Anirudh Kala’s collection of short stories ‘The Unsafe Asylum: Stories of Partition and Madness’ is a poignant and terrifying narrative of the far-reaching arms of impact and the lives it leaves behind. Edited excerpts from the story.
As a Sindhi, stories of Partition have always been close to my heart. Folded within the recorded facts of history are the real, lived experiences of my grandparents. Memories of childhood homes across the border, uncertain train journeys, periods of limbo in refugee shelters, and the blank canvas of their new lives in India – they remain lucid in their minds.
These imprints of the Partition on the minds and spirits of those who lived through it are at the core of Anirudh Kala’s collection of thirteen short stories, The Unsafe Asylum: Stories of Partition and Madness. The narrative has at its centre the exchange of patients between mental hospitals in Pakistan and India in the years following the Partition. The individual stories, softly brushing against each other, look not only at the ripples created by this exchange but also at the larger and more lasting incisions made by the Partition on the psyches of individuals.
Anirudh Kala, The Unsafe Asylum: Stories of Partition and Madness. Published June 10th 2018 by Speaking Tiger Publishing Pvt Ltd. ISBN-10: 978-9387693279 | ISBN-13: 978- 9387693272.
Drawing from archival research, visits to Lahore’s Mental Hospital and Fountain House rehabilitation centre, and Kala’s own experiences as a practicing psychiatrist, the worlds in The Unsafe Asylum are vivid and disturbing. ‘When I started my residency as a postgraduate psychiatry student in Chandigarh during the early 1970s, many of the patients who came to see me were still deeply affected by the Partition,’ shares Kala. ‘So I was sensitised to these stories early on.’ The book is Kala’s first published collection of short stories, a form he felt was the best means for the narratives to reach larger audiences. While some stories stand out as being more powerful and memorable than others, the form lends itself to the variety of the characters’ experiences and to Kala’s experiments with different formats of storytelling.
Kala tells me in particular about a mental health camp with psychiatrists from India and Pakistan, organised in the Dera Ghazi Khan District of Punjab, Pakistan in 2008. His interactions with patients here formed an important part of his observations. I ask, curiously, how one gauges the extent of truth in the narratives during such exchanges, to which Kala says, ‘The truth of the narrative is not the most important thing for a psychiatrist; it’s the perception that matters.’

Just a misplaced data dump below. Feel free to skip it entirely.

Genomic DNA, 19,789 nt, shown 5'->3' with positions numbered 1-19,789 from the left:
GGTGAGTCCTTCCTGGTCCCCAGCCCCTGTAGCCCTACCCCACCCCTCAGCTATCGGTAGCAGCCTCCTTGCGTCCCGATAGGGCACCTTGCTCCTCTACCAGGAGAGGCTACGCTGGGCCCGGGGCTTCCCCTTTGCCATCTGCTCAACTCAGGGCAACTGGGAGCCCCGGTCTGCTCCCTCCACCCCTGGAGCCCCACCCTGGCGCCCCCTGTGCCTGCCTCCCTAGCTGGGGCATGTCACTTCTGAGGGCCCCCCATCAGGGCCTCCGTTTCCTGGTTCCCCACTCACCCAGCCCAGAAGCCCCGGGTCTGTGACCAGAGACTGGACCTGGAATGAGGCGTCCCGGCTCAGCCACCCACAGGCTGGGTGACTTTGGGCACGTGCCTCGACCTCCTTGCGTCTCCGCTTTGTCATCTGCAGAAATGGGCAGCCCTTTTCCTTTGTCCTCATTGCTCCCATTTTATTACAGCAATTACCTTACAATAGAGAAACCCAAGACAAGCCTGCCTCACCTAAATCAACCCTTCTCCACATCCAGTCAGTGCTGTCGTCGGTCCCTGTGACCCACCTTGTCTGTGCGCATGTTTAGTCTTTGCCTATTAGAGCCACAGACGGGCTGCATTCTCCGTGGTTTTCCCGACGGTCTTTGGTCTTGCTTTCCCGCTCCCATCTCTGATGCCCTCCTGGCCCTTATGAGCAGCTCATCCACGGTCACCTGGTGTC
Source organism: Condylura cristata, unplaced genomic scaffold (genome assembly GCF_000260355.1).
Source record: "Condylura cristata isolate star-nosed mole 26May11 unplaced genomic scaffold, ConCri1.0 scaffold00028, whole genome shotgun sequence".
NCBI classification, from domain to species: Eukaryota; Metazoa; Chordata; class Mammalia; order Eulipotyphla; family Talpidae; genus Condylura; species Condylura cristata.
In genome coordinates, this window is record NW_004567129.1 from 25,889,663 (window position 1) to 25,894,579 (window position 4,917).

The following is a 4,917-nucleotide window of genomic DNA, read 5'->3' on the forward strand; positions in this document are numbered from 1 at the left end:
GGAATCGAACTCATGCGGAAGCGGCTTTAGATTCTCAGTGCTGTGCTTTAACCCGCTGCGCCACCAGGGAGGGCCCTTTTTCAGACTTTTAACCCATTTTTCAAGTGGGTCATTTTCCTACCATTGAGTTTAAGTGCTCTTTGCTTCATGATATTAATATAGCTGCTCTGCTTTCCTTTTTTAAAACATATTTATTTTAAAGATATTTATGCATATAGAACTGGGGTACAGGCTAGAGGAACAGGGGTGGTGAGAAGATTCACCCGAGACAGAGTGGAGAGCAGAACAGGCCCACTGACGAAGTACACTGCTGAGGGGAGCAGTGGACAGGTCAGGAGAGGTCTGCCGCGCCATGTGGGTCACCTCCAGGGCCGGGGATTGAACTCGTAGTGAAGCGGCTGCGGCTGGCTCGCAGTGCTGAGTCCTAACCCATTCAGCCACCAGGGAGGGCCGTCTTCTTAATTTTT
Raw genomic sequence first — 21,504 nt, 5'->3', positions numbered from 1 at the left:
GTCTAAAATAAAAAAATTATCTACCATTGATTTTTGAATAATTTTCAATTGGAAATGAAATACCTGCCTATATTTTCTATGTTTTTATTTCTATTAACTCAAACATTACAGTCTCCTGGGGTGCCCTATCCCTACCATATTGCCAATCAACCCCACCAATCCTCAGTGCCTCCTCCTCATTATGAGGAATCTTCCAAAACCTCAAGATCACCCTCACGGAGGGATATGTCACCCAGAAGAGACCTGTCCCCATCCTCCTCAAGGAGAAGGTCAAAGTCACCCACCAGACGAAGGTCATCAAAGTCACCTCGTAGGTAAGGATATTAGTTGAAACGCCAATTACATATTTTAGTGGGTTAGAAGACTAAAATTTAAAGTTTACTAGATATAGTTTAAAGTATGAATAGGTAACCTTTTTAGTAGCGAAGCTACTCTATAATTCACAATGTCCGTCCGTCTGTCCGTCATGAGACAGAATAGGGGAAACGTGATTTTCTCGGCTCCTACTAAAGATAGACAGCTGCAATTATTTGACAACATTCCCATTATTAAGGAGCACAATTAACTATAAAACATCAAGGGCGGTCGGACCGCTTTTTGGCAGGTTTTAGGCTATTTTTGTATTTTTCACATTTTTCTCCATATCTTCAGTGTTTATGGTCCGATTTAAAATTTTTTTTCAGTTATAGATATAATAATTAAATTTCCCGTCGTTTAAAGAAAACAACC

The stories in the book also look at how the collective perceptions of society, no matter how warped, can become a larger force than individual realities. In ‘Sita’s Bus’ Harpreet Cheema is abandoned by her family during their flight from Sialkot. She later accepts Islam, remarries and rebuilds her life in Sialkot over several years, only to have it upturned once again by the laws of the land: an agreement between India and Pakistan attempts to restore women to their respective countries and as a consequence, her religious conversion and remarriage are simply ‘cancelled’. Harpreet is unaware that she is newly pregnant when she arrives near Jullunder on the other side. During the medical clearance procedures that follow, her child is aborted without her knowledge or consent. ‘Am I a possession which can be dragged anywhere and then cut up to throw away parts of me which they don’t like?’ she howls. ‘And isn’t abortion illegal, for God’s sake?’ To this comes the doctor’s disquieting reply, ‘When the state undertakes such missions, maybe it is not.’
It is in this way that The Unsafe Asylum consistently raises questions about the thin borders between sanity and insanity, reality and delusion, the permissible and the punishable. As a work of literature, the collection perhaps has its high and low points, with its language, characters and worlds sometimes engaging and at other times staid. But Kala succeeds in recording important stories, both historical and personal, with sensitivity and acute insight.
Poonam Ganglani is an independent writer based in Chennai.
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